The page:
The Daily Tar Heel

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Friday March 5th

Board of Aldermen candidates talk economy, environment and equity

Lydia Lavelle is the current mayor of Carrboro, who is running for reelection. Photo courtesy of the town of Carrboro.
Buy Photos Lydia Lavelle is the current mayor of Carrboro, who is running for reelection. Photo courtesy of the town of Carrboro.

As Carrboro’s Nov. 5 election approaches, the candidates got a chance to talk to voters directly.

Incumbent Mayor Lydia Lavelle spoke alongside the five candidates for the Carrboro Board of Aldermen at an Oct. 3 meet-and-greet in the OWASA Community Room.

“I’m excited that we have a race for Alder-folk," Lavelle said. "Because whenever you have a competitive race, and I guess that’s one thing about me not being opposed, but why I’m still trying to get out and talk to people about issues and priorities, it really does raise awareness about all the important issues facing us.”

The event, sponsored by The League of Women Voters of Orange of Durham and Chatham Counties and the Chapel Hill-Carrboro NAACP, raised questions of platforms and priorities. 

Lavelle, who is running unopposed for her fourth term as mayor, cited climate change, parking and economic stagnation as council and town priorities.

Two incumbents, Sammy Slade and Damon Seils, are also seeking re-election. 

Seils cited progress in racial equity, public transportation and comprehensive planning as the three issues at the focus of his term if he is elected. Seils, who has served on the council for the past six years, cited the town’s decision to send town management to racial equity workshops and to join The Racial Equity Alliance as a South core member as important progress that has already been made towards racial equity.

“Racial equity work is something that ought to be infused into all the work that we do as a town,” Seils said.

Seils added that he believes it's important to implement Chapel Hill's short-range transit plan in Carrboro, an item Slade supports as well.

“My main priority is addressing climate change,” said Slade.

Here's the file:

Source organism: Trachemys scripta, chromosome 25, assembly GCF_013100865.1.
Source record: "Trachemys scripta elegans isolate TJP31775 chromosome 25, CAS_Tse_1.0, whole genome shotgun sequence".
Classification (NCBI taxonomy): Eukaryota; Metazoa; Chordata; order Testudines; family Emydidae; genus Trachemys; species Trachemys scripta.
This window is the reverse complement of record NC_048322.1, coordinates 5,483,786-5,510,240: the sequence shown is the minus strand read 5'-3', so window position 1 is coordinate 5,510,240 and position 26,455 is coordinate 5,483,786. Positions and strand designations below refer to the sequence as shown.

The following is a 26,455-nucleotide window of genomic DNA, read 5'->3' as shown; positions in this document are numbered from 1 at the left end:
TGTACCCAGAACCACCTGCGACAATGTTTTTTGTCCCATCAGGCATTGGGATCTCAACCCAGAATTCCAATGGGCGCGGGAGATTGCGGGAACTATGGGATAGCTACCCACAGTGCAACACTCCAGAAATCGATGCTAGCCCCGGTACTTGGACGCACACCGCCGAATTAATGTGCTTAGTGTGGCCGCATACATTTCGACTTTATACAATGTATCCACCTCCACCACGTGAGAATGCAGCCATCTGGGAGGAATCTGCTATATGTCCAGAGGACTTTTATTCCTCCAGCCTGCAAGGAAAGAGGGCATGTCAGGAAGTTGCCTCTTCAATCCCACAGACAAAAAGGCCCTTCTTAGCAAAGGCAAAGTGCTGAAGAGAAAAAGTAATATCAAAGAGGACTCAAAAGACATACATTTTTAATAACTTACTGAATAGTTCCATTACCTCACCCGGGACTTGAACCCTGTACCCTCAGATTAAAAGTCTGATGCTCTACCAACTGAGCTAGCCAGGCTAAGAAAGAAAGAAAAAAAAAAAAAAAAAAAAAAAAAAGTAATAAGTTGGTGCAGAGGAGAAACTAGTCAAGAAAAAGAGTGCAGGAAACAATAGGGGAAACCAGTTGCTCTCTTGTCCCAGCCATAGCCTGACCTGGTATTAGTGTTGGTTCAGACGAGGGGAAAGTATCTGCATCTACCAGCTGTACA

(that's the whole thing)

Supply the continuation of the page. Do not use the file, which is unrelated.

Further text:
He is the only candidate to openly support not building new parking areas in downtown Carrboro in an effort to combat environmental injustice and rising global temperatures.

Matthew Clements said he supports building parking decks but has proposed a system in which businesses would give permits to customers to temporarily park in designated areas.

Clements said the focus of his candidacy is to better manage the town’s tax revenue, and he has pledged not to raise taxes if he were to be elected.

North Carborro resident and board candidate Susan Romaine also had concerns about high tax rates. Romaine played a role in founding PORCH Chapel Hill-Carrboro, a local hunger relief organization, and Orange County Living Wage, which aims to encourage local business owners to raise employee wages.

“What I would love to do is try to find more ways that we can borrow our commercial tax base,” Romaine said. 

Like Lavelle, Romaine is interested in small business incubators to stimulate the local economy.

Steve Friedman, the final candidate for the board, works in marketing and cites commerce, communication and consensus as his three main concerns. He hopes to see more council unity on big-ticket issues like the opioid crisis, and more citizen involvement in local government in the coming years. 

“We’ve got to bring more people to the political process," Friedman said.

The five candidates are running for three seats on the town board, and the deadline to register to vote in the election is Oct. 11. Regardless of this election’s outcome, Lavelle said she's hopeful for her town.

“I’m pleased with the field of Alder-folk candidates," Lavelle said. "I think whatever three are elected are going to do good work.”

@sclaire_perry

city@dailytarheel.com


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